Andrea Agathangelou is hoping to put the seal on a memorable year by helping Lancashire's Second Team hoist the Second XI Trophy.
The 20 year-old skippered the side in Monday's six-wicket defeat of Middlesex and is now looking forward to the final against Essex at Chelmsford on September 13th.
Lifting silverware would be a wonderful way for Agathagelou to end a scholarship season which he describes as one of the greatest experiences of his young life.
The 20-year-old all-rounder recently passed a thousand runs in all matches for the county's second team and has also played as a professional for Lancashire League club Rishton.
Perhaps the individual highlight of his stay was the Lancashire II's game against Somerset at Southport when he took ten for 124 with his leg-spin and also scored 129 and 70 not out in his side's nine-wicket win.
If there had been a man of the match award for that contest, Agathangelou would have won it by a mile. For the player himself, though, it was just one more memorable game in an unforgettable summer.
"It's all been a great thrill and a great experience and those feelings have just grown over time," said the Rustenberg-born cricketer. "It's always been an ambition of mine to come over to England. Everyone I've played with back home has been over here and I've heard nothing but good things about it, so I wanted to experience for myself.
"I wanted to come over last year but I was a part of the National Academy in Pretoria in South Africa for four months and that was taking place in our off-season, which is the summer over here, so I couldn't come over then.
"I also think I've been really lucky to come to a set-up like Lancashire's where everyone is so close. There's a sense of brotherhood in the squad and it's been really nice to fall into a set-up where everyone's made me feel at home. The cricket's of a good standard, the coaches are just unbelievable and the training regimes are excellent.
"I'm the type of player that needs to hit a lot of balls and needs to train a lot and I'm at a place where everything's available to me when I need it. It just a fully professional set up.
"The Lancashire League is a good standard and it's really nice to play in an environment where everyone loves the game so much and has such a big passion for it. You'll arrive at the ground and it might be flooded with water but it's incredible the amount of effort that goes in to make sure that the game happens. It's wonderful to be involved in a set up like that too."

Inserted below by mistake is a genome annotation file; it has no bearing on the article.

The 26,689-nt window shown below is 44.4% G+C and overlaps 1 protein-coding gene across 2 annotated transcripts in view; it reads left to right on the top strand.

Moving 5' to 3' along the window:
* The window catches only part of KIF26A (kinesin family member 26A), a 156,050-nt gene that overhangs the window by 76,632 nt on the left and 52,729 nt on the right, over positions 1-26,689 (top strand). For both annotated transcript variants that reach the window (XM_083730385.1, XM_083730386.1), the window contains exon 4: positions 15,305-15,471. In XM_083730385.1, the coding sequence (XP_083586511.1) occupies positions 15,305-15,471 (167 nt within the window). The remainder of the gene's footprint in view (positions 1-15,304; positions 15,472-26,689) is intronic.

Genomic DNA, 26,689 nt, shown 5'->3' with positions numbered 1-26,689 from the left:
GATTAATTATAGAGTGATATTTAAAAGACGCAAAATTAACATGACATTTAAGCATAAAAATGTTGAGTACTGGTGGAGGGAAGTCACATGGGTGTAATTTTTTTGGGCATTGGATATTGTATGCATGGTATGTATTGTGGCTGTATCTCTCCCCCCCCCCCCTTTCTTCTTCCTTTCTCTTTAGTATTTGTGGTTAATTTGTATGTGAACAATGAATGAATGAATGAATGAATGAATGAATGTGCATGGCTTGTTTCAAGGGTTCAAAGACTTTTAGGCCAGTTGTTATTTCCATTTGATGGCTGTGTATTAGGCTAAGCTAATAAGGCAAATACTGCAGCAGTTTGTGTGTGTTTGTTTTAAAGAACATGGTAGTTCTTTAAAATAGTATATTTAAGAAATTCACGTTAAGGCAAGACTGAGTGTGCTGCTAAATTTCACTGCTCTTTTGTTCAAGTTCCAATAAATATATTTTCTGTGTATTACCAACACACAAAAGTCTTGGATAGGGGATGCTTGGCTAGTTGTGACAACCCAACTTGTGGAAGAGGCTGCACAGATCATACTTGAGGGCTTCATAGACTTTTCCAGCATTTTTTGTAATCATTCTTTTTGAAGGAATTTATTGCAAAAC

However, while playing for Lancashire and Rishton has been enjoyable, it has also been very demanding, and Agathangelou admits that he has needed to modify his technique.
"I was struggling a little bit early on because I was used to the wickets back home where the ball comes onto the bat and you get more value for your shots," he explained. "Because the ball nips around a lot over here and there's always something in it for the bowlers, I made a mental adjustment to play everything on merit. You have to keep working and keep your focus throughout your innings because you're never in on these wickets.
"I also find I do play the ball later over here. I find I'm getting a bigger stride in rather than throwing my hands at the ball. I'm driving balls that are a bit fuller than those I'd normally drive and I'm leaving balls alone which I'd drive back home.
"As a result my run-scoring areas have been narrowed down a bit. I've given up driving on the up, but with the extra slip in place, there's normally a gap where I can drop and run. I'm probably getting off strike more than I do back home and that's an adjustment I've made."
Agathangeou has found his summer to be pleasingly packed with cricket. He's played for Lancashire Seconds during the week and Rishton at weekends. On days off he has normally been found either in the gym or hitting "a couple of extra balls" with like-minded colleagues.
As for that game at Southport, he agrees that it is up there with his best, but he is now focusing on making the last fortnight of his summer as memorable as the first four months.
"Andrea's performances in the Lancashire League have steadily improved," said Lancashire's Director of Cricket Mike Watkinson. "His main strength is his batting, but his leg spin's not the worse either. As a 20-year-old he has a lot of promise."
Photo: Ken Grime
(c) Lancashire CCC Ltd